Practical Marriage

The beauty of the Briggs and Stratton Little Gen Set

| March 2006

Small generator sets first became popular in the mid-1930s. These first generators were primarily used to recharge 6-volt wet-cell batteries to operate lights and a radio for evening entertainment on farms without electricity. Later, they would be used for many different purposes including powering independent lighting by direct connection. The gas engine washing machine was very popular in rural America by this time. Consequently, in 1937 the Briggs and Stratton Co. came up with the idea to combine a washing machine engine with a generator to do both jobs at once. At that time, their washing machine engine was known as the Model WM, so this new unit became the Model WMG and was called the "Start-Charger washer motor." Not many of these units still exist, possibly because of their location under a washing machine, although records show that 9,242 were made.

Being an avid Briggs and Stratton collector, I had been looking for generator units made by the company to add to my collection. By February 2002, I had collected a PC 100 and a PC 304 generator set when I came upon an ad on the Antique Small Engine Collectors Club website ( The ad was for a small WMG engine and generator. The seller said the generator was probably not restorable, but the engine was loose and the tag on the shroud indicated Type 20651 and serial no. 1064. He said the generator was very rusty but I made an offer for both.

I had previously found a rare copy of the operating instructions for a Start-Charger washer motor at an engine show in New York. Having studied this manual carefully, I was very excited when the box finally arrived in the mail. Unfortunately, since the generator and engine were shipped in the same box without packing, they banged together, breaking the carburetor. The shroud was badly dented, and the engine/generator base was so bent they would not align when put together.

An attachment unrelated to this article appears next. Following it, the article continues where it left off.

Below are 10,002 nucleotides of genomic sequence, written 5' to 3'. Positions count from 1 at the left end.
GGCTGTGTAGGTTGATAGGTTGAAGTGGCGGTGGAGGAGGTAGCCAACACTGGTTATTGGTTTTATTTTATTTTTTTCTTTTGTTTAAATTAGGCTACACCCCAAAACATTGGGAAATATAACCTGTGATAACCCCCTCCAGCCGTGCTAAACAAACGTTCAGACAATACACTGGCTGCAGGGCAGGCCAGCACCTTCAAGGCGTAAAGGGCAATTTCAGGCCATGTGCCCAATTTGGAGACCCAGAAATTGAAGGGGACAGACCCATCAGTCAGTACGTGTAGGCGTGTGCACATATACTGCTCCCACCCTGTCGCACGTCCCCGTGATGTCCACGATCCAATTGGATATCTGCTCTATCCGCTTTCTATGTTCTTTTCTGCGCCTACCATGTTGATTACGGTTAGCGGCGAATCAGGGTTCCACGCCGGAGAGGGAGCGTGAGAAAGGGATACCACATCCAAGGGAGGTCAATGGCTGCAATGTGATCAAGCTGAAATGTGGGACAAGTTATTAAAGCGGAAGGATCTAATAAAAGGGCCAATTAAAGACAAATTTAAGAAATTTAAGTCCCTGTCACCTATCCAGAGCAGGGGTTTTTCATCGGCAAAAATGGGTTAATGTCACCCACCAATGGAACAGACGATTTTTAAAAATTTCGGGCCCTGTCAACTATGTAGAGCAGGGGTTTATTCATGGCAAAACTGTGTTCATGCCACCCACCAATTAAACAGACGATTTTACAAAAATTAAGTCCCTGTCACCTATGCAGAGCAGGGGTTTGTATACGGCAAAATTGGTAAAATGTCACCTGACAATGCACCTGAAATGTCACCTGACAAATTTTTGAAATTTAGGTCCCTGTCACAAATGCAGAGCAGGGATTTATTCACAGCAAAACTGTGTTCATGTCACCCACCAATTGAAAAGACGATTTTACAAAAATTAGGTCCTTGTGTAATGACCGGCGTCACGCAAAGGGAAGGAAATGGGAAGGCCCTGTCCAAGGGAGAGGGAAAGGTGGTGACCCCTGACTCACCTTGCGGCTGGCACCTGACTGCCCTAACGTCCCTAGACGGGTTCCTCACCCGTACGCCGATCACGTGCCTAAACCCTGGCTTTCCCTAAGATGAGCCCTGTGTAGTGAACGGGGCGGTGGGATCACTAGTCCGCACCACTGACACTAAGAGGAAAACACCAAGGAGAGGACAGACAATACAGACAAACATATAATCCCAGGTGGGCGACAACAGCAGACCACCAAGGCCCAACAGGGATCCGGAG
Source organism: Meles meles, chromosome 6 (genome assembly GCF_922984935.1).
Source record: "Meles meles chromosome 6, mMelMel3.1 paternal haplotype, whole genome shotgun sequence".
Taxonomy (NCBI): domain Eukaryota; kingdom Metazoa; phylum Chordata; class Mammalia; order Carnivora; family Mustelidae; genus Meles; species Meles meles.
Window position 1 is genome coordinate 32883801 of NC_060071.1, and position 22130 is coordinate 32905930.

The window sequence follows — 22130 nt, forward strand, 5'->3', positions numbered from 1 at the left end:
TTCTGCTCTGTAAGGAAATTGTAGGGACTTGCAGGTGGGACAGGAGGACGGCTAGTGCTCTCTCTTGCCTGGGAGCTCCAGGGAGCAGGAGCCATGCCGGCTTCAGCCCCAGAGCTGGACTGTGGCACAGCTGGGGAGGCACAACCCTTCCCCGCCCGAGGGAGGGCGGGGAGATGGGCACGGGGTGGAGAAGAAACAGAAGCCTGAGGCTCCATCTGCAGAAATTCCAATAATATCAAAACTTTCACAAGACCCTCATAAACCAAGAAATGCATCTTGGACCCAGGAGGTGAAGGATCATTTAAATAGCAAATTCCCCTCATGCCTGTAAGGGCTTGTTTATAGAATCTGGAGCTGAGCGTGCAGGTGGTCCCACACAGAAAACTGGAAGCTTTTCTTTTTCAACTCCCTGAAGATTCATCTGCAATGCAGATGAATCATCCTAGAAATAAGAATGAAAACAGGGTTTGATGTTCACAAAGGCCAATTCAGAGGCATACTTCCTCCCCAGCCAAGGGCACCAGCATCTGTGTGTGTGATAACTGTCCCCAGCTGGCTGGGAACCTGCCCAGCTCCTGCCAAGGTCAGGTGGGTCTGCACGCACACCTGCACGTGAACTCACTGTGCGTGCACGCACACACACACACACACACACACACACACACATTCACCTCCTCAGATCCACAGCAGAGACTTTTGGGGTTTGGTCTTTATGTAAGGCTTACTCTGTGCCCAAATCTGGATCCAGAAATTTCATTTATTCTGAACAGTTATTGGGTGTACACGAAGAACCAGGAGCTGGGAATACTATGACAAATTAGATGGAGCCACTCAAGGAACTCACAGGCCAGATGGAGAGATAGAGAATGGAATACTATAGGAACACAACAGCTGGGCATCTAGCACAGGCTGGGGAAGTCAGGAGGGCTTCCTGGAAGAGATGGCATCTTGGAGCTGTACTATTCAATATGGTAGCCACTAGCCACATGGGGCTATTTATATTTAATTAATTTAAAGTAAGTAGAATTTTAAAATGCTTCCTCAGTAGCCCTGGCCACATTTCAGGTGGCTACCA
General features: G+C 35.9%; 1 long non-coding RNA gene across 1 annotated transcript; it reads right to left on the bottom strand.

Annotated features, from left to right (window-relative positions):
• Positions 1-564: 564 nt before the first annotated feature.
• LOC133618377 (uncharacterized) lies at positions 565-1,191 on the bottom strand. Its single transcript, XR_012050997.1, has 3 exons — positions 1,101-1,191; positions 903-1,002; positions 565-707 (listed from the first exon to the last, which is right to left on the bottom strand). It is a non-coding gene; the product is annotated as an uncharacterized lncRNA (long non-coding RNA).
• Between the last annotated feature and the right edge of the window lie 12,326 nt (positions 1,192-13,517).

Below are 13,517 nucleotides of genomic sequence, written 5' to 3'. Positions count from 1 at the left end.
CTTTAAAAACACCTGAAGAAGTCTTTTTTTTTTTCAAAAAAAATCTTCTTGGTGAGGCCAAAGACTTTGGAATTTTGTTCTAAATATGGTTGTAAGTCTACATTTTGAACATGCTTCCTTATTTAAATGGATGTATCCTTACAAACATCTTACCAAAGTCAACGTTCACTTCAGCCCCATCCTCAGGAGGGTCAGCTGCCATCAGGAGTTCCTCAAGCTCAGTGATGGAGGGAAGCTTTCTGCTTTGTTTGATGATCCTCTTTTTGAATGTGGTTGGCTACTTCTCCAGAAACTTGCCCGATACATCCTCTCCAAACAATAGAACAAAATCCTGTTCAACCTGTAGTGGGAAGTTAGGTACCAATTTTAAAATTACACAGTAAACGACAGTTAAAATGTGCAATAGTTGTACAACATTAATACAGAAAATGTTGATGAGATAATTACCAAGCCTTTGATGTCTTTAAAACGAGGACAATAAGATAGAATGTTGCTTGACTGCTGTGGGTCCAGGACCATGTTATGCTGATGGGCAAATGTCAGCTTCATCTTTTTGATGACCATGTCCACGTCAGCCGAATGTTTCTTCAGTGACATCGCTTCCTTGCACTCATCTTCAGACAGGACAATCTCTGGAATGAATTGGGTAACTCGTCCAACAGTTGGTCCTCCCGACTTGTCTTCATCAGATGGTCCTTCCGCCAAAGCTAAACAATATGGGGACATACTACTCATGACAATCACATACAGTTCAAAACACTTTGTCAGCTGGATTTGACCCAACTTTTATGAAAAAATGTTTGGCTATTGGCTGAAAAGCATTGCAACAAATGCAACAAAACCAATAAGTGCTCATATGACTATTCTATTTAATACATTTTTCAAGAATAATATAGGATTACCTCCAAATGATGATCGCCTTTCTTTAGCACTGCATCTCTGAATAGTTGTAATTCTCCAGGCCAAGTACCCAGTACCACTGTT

After this initial disappointment, I went to work stripping the generator, as it seemed to be the biggest challenge. The generator casing was missing and so was the top of the circuit breaker. As a result of these missing covers, the generator's insides were very corroded, either from sitting under a washing machine for many years or perhaps being out in the elements. I checked out the armature and field coil, and as I expected both were shorted out and would need rewinding.

The original casing would have had an inside diameter of 5-1/4 inches with a 1/8-inch wall thickness. I could only find 6-inch tubing to fabricate the new casing, so I cut a section out of the side; but when I welded it back together it formed a teardrop shape. By squeezing the casing in a vice to an oval shape then welding a bead up the inside, I was able to bring it back to a proper circle that fit the field coil core perfectly. Next, I made an endplate by turning down a 1/4-inch steel plate on the lathe, then drilling cooling holes and a center hole for the bearing. An automotive frost plug was pressed backwards into this hole, then filled with two felt washers and pierced with an oil cap to make a bearing cup.

New mounting studs were made from threaded rod, and a new insulated brush mounting plate was made from a type of plastic cardboard to replace the deformed original. The brushes were in good enough shape to reuse with new springs attached. The generator went back together after some persuasion.